These ready-made tables and charts provide for snapshot of aid (Official Development Assistance) for all DAC Members as well as recipient countries and territories. Summary reports by regions (Africa, America, Asia, Europe, Oceania) and the world are also available.
English, PDF, 276kb
4-page policy note detailing the key results and recommendations from OECD Trade Policy Paper 179 on the Participation of Developing Countries in Global Value Chains.
English, PDF, 711kb
24-page summary paper of the OECD trade policy paper #179 on participation of developing countries in global value chains available on the OECD iLibrary.
About the work of the DAC International Network on Conflict and Fragility (INCAF) to support implementation of the OECD Due Diligence Guidance for Responsible Supply Chains of Minerals from Conflict-Affected and High-Risk Areas.
Spanish, , 2,126kb
Evaluation of the Spanish Cooperation with Angola
English, , 1,075kb
Support for regional economic integration in Africa runs high amongst the continent’s international development partners and African elites. However, its expression in European forms of economic integration is not appropriate to regional capacities and in some cases may do more harm than good. This lacuna is exacerbated by technical and theoretical analyses rooted either in economics or international relations literatures. This paper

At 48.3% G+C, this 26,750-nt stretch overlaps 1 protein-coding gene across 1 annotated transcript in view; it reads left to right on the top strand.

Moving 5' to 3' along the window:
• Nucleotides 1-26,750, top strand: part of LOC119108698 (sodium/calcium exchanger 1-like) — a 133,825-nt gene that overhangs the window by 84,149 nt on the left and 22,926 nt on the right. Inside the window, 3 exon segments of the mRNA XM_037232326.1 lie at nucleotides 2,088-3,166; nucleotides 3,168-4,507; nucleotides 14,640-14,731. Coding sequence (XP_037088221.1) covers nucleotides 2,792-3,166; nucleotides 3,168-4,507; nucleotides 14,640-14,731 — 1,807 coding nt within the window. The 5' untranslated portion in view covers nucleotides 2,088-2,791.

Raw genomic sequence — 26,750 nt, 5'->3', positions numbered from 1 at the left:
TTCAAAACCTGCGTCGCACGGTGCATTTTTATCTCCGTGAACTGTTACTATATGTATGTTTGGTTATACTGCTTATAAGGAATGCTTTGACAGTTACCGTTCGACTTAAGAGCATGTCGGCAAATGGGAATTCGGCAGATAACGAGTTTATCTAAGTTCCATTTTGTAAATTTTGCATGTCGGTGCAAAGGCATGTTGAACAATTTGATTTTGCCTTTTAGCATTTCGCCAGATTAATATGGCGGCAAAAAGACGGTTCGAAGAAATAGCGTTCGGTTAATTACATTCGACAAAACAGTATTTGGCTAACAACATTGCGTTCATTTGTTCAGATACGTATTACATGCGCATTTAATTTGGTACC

World Economy mini-symposium, co-edited by Development Centre economists, presents findings about the economic impact of China and India in Saharan African countries by Africa-based economists.
English, , 1,872kb
The evaluation of the European Commission (EC) cooperation strategy with Angola and its implementation over the period 2002 – 2007 is a component of the 2007 evaluation programme approved by the External Relations Commissioners.
English, , 157kb
This article addresses the political, social and broader economic context of public finance reforms in Angola, drawing upon historical perspectives of economic development in Africa and the country’s own experience. The article highlights changes in Angolan practices in line with generally accepted public finance principles, and demonstrates how these reforms occurred within a particular political economy and within sets of